“With scares that come constantly, but subtly, The Others is sure to keep you on the edge of your seat.”
Continuing on with my Horror Movie Month I watched The Others. The Others follows a very religious family in the 1940’s (shortly after the war), who are looking for servants. Once some are found, and they are told all of the very specific rules of the house, strange things start to happen that lead the family to believe that someone else is may be living with them.
For a bit of transparency I chose all of the movies I was going to watch during October a few weeks ago, and The Others was one of my original picks. As luck would have it, a few days after I picked the movies I accidentally stumbled upon a spoiler for this film. I’m not going to share the information that I read with you, but let’s just say that it took a certain ‘punch’ out of the film that would have otherwise been there. Now I can’t blame anyone but myself for ruining the movie, but if my review seems a little underwhelmed you know know the reason.
The Others is a period-piece film. Like I said the film takes place in the 1940’s, so all of the costumes and sets are accurate (as far as I could tell). This really helps with the atmosphere of the film because all of the victorian-era furniture and architecture definitely make anything creepier. The acting was also great because it never took me out of that time period. You have Nicole Kidman playing the devoutly religious mother, Grace, and you have her two children who, like children, are always at each others throats. You also have a few other characters but the most important is Bertha, one of the new servants. Bertha is the nanny of the two children and also the “head servant”, but throughout the film as things start to get weird Bertha stays calm and acts as if nothing is happening. This persists until the end and keeps you wondering what is going on with her.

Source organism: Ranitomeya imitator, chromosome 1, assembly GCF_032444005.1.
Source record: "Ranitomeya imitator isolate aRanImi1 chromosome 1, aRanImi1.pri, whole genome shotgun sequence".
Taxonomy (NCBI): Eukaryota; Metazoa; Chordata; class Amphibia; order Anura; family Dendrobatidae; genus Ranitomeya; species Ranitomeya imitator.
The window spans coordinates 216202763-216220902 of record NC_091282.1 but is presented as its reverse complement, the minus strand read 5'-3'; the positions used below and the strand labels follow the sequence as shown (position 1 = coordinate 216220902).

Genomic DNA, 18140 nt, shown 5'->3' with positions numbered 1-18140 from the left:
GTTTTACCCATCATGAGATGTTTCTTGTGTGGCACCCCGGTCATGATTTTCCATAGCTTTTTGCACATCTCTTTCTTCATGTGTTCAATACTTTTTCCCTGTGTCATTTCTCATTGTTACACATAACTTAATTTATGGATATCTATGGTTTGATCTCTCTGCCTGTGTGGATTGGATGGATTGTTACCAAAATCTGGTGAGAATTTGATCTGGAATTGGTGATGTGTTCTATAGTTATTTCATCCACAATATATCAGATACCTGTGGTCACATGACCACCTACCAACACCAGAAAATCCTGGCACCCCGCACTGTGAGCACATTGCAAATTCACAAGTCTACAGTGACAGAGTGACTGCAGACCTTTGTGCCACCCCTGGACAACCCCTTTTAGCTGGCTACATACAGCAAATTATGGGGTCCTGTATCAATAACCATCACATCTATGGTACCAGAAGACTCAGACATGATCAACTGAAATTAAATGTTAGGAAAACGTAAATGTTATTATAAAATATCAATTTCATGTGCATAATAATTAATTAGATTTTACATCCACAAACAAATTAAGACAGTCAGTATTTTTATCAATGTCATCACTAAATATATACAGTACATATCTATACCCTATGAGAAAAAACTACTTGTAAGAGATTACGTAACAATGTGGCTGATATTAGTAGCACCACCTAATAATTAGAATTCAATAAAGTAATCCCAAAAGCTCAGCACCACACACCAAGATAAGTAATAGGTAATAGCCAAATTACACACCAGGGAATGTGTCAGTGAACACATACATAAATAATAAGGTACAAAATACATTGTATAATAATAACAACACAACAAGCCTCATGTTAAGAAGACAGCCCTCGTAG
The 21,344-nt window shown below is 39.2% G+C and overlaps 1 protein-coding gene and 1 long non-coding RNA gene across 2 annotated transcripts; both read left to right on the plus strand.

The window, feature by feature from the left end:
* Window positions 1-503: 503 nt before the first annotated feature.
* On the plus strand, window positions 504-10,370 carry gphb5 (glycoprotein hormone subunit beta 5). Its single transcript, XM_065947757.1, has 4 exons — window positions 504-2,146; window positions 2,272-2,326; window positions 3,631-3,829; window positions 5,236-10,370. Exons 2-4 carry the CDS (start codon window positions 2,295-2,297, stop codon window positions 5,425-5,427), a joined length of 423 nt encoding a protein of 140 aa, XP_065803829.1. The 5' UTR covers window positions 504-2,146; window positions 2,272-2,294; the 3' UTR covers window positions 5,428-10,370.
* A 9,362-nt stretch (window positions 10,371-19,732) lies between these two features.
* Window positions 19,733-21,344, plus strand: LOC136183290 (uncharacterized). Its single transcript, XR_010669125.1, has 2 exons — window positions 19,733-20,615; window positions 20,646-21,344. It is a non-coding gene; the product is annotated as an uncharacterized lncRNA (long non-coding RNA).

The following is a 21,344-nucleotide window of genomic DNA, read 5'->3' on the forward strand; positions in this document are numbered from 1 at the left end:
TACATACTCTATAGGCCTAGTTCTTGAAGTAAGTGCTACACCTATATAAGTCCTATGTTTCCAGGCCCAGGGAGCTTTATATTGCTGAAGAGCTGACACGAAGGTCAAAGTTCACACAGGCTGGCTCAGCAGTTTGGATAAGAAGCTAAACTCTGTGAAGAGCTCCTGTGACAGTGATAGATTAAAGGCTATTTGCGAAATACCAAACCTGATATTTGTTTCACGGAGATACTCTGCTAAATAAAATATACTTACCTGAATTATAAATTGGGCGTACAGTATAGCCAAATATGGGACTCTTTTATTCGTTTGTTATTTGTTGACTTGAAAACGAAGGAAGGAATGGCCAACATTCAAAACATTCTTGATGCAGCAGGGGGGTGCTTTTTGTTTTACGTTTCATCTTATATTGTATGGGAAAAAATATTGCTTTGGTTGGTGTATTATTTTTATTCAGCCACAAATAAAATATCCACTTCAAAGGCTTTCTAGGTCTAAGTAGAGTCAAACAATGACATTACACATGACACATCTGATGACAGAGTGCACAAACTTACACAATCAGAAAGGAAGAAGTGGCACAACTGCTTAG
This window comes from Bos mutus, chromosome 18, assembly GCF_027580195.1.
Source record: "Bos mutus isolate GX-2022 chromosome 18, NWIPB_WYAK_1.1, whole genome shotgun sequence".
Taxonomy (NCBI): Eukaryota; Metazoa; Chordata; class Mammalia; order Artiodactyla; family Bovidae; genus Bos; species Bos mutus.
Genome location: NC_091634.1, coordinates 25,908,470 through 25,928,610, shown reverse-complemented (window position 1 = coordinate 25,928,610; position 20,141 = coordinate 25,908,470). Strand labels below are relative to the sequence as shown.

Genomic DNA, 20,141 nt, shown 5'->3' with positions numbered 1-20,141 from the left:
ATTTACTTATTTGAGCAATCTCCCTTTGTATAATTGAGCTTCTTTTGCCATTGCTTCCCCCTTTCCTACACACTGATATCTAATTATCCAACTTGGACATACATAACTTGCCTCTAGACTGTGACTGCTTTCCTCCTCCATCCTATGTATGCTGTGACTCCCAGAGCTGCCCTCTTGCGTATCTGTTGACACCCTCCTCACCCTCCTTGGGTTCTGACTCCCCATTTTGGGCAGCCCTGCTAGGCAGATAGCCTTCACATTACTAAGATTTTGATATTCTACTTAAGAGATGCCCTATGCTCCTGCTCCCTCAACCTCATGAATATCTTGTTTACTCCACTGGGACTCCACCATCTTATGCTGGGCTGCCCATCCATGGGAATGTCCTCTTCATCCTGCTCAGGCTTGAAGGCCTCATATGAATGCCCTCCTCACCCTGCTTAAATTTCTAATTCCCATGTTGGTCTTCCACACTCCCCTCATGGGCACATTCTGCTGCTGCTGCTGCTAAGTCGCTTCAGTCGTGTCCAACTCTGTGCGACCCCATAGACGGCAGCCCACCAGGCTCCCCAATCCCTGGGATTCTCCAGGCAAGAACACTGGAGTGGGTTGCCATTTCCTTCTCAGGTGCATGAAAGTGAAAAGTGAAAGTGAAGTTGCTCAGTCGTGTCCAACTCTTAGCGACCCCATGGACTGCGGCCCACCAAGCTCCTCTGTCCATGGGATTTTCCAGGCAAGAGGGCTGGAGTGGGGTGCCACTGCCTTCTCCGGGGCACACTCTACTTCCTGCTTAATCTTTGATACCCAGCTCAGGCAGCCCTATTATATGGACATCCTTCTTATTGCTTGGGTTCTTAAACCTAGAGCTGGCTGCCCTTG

Now The Others is not a movie that relies on special effects or intricate set pieces, but instead it’s what I would call minimalist horror. It sets up a scene, and it never really does anything grandiose to scare the shit out of you but over time it wears down your mind until you are jumping at shadows on the wall. This is accomplished many ways, but really the most important is the way the film is shot. The Others utilizes sweeping shots instead of fast cuts to build tension. This leaves you on the edge of your seat for as long as it possibly can, and then finally ends in a scare. This not only fits the story, but also the time period in that it is a more “classic” horror technique. The music also had a helping hand in the atmosphere of the film but it wasn’t always scary. Sure there were terrifying moments with shrill violins like every other horror film, but what got me was the ‘regular’ music. The Others, though it was a horror film, had this sense of mystery about it and the music conveyed this. Often times we would hear lovely, almost whimsical, music that strangely didn’t mess with how frightening the film was.
Finally, yes the film was spoiled for me; but that doesn’t mean that it wasn’t enjoyable. The atmosphere alone is enough to scare me so the story was an added bonus. So I would recommend that if you like horror films, watch The Others without looking up anything about it.
Ultimately The Others is a fantastic psychological horror film that just so happens to be a great period piece. With scares that come constantly, but subtly, The Others is sure to keep you on the edge of your seat.
I give The Others a B